It was 98 degrees and I was searing in an oven of pavement and diesel fuel, waiting in the line for ice cream sandwiches that curved through the park. The line of 23 people seemed an eternity in the summer haze that swept across my weary brow. As I swatted the mosquitoes spinning near my heat-struck face, I saw it. There. In the distance. The grocery store. It promised air conditioning, self-checkouts, and ice cream cookie sandwiches 48 percent less expensive than anything I’d get out of a food truck.
Damn the line. I wanted my cookie sandwich and I wanted it now and, with a healthy mix of hunger, heatstroke, and adventure, I stomped right in for a trip down the cookie aisle, where I found these new fudge-covered goodies.
Yes, human beings of the world, Milk’s #1 cookie is at it again, this time in a rubus idaeobatus rendition. As a fan of raspberry-and-cream popsicles, Oreo cookies, and anything covered in a fudge-like substance, I decided I’d take the dive, and thus, with a tub of Cool Whip and my newfound cookies in hand, I trounced back to my apartment and ripped ‘em right open.
Peeling back the resealable tab, I was shocked as the smell of Extra Raspberry Vanilla Cupcake Gum attacked my nose. “What in the name of Popsicle Man hath overtaken my Oreo?!” I asked, shaking a blighted fist to the sky.
I now found myself hesitating to reach my hand in, fearing the bizarre berry burst that was shocking my senses, but one look at the melty, chocolatey little rows of O’s and my hand soon sullied forth, hooked by curiosity and fudge cravings.
For those not yet versed in the ways of the Fudge Creme, the construction of said cookie is a simple one in theory: a single Oreo cookie wafer, thin layer of creme, all covered in an especially fudge-like substance. It’s a thinner, dare I say, sleeker rendition of an Oreo, but not necessarily better.
It’s much smaller than a Oreo sandwich, thus giving it a lower ratio of crème and denying one from the “Twist and Lick” eating method. But what it lacks in “sandwich” qualities, it more than makes up for in the ample fudgy coating, which serves as a protective goo that tastes of chocolate and melts faster than a Ziploc bag on the surface of Venus (And Ziploc bags melt really fast. I discovered this in an unfortunate incident involving a microwave…)
However, in a much more happy, non-microwave-related accident, I found that the fudge reminds me of Hershey’s milk chocolate: slightly grainy, quick to melt, and milky sweet. This is the kind of chocolate that helps me understand why people burst into spontaneous show tunes on the subway. It can be a little waxy in taste, but I give it a respectable one thumb up. The cookie is the traditional charcoal-black Oreo disk, which adds some needed crunch and crumble to counteract the mighty fudge.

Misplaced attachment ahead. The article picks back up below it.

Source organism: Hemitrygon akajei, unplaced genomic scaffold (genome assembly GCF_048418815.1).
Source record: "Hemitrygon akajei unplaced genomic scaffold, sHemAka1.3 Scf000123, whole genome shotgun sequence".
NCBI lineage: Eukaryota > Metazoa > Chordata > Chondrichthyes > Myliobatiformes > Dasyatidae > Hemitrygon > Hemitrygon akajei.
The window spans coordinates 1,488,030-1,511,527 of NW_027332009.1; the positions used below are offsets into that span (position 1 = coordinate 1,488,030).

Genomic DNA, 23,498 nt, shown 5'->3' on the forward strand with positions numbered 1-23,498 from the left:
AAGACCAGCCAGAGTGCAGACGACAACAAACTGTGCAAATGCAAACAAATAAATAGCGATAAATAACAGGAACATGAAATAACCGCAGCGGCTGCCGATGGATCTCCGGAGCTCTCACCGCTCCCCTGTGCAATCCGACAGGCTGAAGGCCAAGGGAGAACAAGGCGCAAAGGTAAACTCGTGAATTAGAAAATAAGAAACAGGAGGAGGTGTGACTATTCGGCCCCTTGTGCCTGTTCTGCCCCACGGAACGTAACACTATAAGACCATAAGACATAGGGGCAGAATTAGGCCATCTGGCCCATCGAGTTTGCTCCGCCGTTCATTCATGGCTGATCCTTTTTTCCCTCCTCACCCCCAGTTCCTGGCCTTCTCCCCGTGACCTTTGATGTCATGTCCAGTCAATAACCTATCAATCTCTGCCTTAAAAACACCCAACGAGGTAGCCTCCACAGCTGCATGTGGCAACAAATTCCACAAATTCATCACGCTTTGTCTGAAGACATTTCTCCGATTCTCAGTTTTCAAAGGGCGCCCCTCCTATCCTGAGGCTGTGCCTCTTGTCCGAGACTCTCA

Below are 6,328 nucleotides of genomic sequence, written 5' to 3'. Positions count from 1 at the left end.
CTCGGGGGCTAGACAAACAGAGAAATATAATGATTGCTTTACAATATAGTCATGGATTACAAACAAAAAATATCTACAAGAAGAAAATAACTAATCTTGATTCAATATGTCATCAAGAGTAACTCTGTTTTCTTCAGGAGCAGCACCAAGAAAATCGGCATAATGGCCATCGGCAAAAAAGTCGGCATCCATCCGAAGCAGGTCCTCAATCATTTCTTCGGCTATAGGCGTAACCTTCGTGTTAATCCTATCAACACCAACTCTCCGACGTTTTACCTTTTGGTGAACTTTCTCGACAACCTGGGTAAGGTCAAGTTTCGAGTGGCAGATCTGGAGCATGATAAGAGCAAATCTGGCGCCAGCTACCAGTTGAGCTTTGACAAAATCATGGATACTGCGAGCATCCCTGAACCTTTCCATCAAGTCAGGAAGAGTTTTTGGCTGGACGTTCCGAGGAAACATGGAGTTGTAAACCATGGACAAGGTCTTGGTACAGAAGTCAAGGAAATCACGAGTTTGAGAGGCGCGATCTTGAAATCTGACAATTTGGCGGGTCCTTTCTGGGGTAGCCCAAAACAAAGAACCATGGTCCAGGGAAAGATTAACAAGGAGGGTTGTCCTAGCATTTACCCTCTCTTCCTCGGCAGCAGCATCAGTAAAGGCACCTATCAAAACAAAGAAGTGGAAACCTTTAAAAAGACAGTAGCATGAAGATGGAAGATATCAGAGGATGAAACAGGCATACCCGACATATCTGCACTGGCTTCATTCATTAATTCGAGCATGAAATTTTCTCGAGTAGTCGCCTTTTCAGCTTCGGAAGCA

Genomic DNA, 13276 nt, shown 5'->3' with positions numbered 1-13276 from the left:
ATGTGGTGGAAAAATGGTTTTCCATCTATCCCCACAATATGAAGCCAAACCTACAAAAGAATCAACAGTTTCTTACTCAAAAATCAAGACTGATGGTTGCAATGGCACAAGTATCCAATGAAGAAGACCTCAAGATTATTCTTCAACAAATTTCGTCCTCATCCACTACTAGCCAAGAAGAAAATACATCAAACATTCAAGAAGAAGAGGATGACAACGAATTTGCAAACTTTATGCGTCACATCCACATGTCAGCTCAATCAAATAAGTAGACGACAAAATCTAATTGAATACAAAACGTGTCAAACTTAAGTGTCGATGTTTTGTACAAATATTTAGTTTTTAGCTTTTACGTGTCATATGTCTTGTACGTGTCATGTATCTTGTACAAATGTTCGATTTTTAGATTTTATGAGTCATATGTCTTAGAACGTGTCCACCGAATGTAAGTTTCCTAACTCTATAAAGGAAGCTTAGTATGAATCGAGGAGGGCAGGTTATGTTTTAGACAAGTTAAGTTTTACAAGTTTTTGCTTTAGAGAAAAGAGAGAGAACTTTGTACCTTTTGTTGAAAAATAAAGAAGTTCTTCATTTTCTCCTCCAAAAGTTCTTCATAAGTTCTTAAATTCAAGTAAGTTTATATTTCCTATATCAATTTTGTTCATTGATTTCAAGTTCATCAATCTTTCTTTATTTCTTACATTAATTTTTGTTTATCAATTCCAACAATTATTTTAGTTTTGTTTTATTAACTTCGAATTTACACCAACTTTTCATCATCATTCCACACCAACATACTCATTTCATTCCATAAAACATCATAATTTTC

A fair warning to those not yet experienced: this fudge has a super low melting point and is sure to transfer itself to your hands and fingers and, potentially, that dashing new white shirt your significant other got you the other day. I’d encourage you to consume wisely. It’s a messy affair, but, just like eating from a can of Reddi-wip, sometimes the messiest things are the most rewarding.
However, this time, the creme just doesn’t jive for me. The raspberry-ness tastes a bit like a Mixed Berry Skittle with hints of cotton candy popsicles and raspberry gum. I respect this flavor as a popsicle or chewy gelatin candy, but it’s not really my thing when combined with the chocolate experience. Like someone building a nuclear testing facility over the green, fertile pastures of hippity-hoppity bunnies and happy-dappy squirrels, the creme is demolishing the fudge and cookie that held beautiful potential.
But, hey, I give props for taking risks. While some of their more recent flavors may raise accusations of blasphemy and shock, one cannot accuse Oreo of being shy. They have created a cookie of great renown, and they are using that confidence in their product to shake things up and see if they can’t nail the next Great Flavor lurking in the social subconscious.
This particular rendition doesn’t quite do it for me. But maybe I’m just a small child on the wrong end of the see-saw, and these Oreos are a bigger, more powerful kid and, as so often happens with small children on the wrong end of see-saws, these Oreos ker-plonked themselves down and catapulted me over the fence. On the whole, I’m happy to have tried them. Maybe you should, too. But I can’t say I’ll be buying them again in the near future.
(Nutrition Facts – 3 cookies – 180 calories, 80 calories from fat, 9 grams of fat, 5 grams of saturated fat, 0 grams of trans fat, 0 milligrams of cholesterol, 70 milligrams of sodium, 60 milligrams of potassium, 25 grams of carbohydrates, less than 1 gram of dietary fiber, 19 grams of sugars, and 1 gram of protein.)
Item: Nabisco Raspberry Oreo Fudge Cremes
Purchased Price: $4.99
Size: 11.3 oz.
Purchased at: Met Foods
Rating: 3 out of 10
Pros: Not boring. Hershey-like fudge coating. Crunchy Oreo cookie base. Dark chocolate and milk chocolate balance each other well. Reason to buy a tub of Cool Whip. Reason to get messy. Reason to use “hippity-hoppity” in a sentence.
Cons: Flavor of creme reminiscent of cotton candy popsicle and raspberry gum in semi-liquid form. Lacks the trademark “cookie sandwich” eating experience. Fudge not good for white shirts. Microwave-related accidents. Getting flung off a see-saw.